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Controversial ‘I Love NY’ tourism signs to be replaced, state says

One of the New York State tourism signs,

One of the New York State tourism signs, seen here on the Meadowbrook Parkway in Freeport. Credit: Howard Schnapp

The controversial “I Love NY” tourism signs that federal officials said were illegally put up on roadways on Long Island and statewide are coming down, the state Department of Transportation said Friday.

The 514 road signs that started springing up in June 2016 as part of a state campaign touting local attractions, will be replaced with different signage as part of a new tourism effort — if the federal government approves, the DOT said.

Plans call for the “I Love NY” signs to be removed by this summer.

According to Federal Highway Administration officials, the blue-and-white signs currently in place are unsafe and were erected in violation of state and federal laws that require roadway markers to give navigational assistance to motorists and prohibit them being used as ads.

On Thursday, FHWA Acting Administrator Brandye Hendrickson sent a letter to DOT Acting Commissioner Paul A. Karas and New York State Thruway Authority Acting Executive Director Matthew J. Driscoll, notifying them that the federal government would be withholding an estimated $14 million from the nearly $1 billion it provides New York each year for use on such projects as bridge and highway improvements.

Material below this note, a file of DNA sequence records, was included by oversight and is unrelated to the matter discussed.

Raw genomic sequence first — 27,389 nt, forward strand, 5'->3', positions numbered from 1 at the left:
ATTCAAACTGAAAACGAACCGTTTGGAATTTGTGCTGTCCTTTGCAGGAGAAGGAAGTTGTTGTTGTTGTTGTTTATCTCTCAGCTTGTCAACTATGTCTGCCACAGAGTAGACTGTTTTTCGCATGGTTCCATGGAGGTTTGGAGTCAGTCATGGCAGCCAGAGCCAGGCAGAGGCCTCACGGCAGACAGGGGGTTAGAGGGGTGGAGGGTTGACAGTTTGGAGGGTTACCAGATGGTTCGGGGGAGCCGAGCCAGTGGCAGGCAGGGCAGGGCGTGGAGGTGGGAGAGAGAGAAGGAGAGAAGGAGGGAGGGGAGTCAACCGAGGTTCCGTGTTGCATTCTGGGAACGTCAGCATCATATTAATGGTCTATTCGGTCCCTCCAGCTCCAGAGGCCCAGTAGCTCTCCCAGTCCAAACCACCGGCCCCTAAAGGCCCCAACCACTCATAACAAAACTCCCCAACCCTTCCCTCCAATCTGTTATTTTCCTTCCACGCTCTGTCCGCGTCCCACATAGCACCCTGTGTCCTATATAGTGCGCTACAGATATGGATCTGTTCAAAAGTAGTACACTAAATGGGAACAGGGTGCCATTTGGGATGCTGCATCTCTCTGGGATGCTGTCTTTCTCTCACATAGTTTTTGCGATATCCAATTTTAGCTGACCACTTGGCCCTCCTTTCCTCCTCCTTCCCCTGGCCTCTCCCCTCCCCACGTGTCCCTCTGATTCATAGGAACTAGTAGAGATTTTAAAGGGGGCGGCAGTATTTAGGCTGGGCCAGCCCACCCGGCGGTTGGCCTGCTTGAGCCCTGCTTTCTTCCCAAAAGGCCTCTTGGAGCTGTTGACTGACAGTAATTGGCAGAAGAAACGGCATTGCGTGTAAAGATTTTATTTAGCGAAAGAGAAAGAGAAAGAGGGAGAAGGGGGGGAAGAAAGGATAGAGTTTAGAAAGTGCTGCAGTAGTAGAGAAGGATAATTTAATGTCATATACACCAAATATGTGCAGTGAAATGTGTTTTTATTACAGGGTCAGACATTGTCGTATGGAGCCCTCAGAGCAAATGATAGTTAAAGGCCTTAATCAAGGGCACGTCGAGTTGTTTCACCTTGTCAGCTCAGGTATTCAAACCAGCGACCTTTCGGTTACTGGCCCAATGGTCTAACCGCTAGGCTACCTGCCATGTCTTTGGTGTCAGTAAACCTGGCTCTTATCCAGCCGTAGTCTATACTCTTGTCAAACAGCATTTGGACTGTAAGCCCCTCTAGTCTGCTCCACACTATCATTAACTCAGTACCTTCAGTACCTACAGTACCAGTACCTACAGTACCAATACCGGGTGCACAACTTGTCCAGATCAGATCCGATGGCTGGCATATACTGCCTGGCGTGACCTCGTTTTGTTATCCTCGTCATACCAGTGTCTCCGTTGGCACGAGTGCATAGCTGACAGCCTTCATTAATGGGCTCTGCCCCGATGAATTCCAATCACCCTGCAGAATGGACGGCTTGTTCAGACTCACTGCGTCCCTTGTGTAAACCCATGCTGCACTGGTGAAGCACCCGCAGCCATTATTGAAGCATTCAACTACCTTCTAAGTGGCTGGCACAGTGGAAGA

Hendrickson said the $14 million could be reinstated if the state is “in compliance” by Sept. 30.

In 2013, the FHWA denied the state’s request to erect the tourism signs, but the signs were put up anyway. On Long Island, they can be found on such roadways as the Long Island Expressway and Meadowbrook Parkway.

State officials have defended the signs and insisted they are not illegal.

On Friday, one day after receiving the letter, Karas and Driscoll issued a statement announcing that “I Love NY” will be replaced by a new campaign called “NY has it all!” to be launched in the summer. They said plans for the campaign include new signs that must be approved by the FHWA.

A DOT spokesman who asked not to be identified insisted removal of the old signs was not being done in response to the withdrawal of the $14 million.

Karas and Driscoll said the old campaign was “overwhelmingly successful” but after five years has “run its useful course.”

FHWA spokesman Doug Hecox said late Friday he was not aware of the state’s plan for a new tourism campaign with revamped signage.

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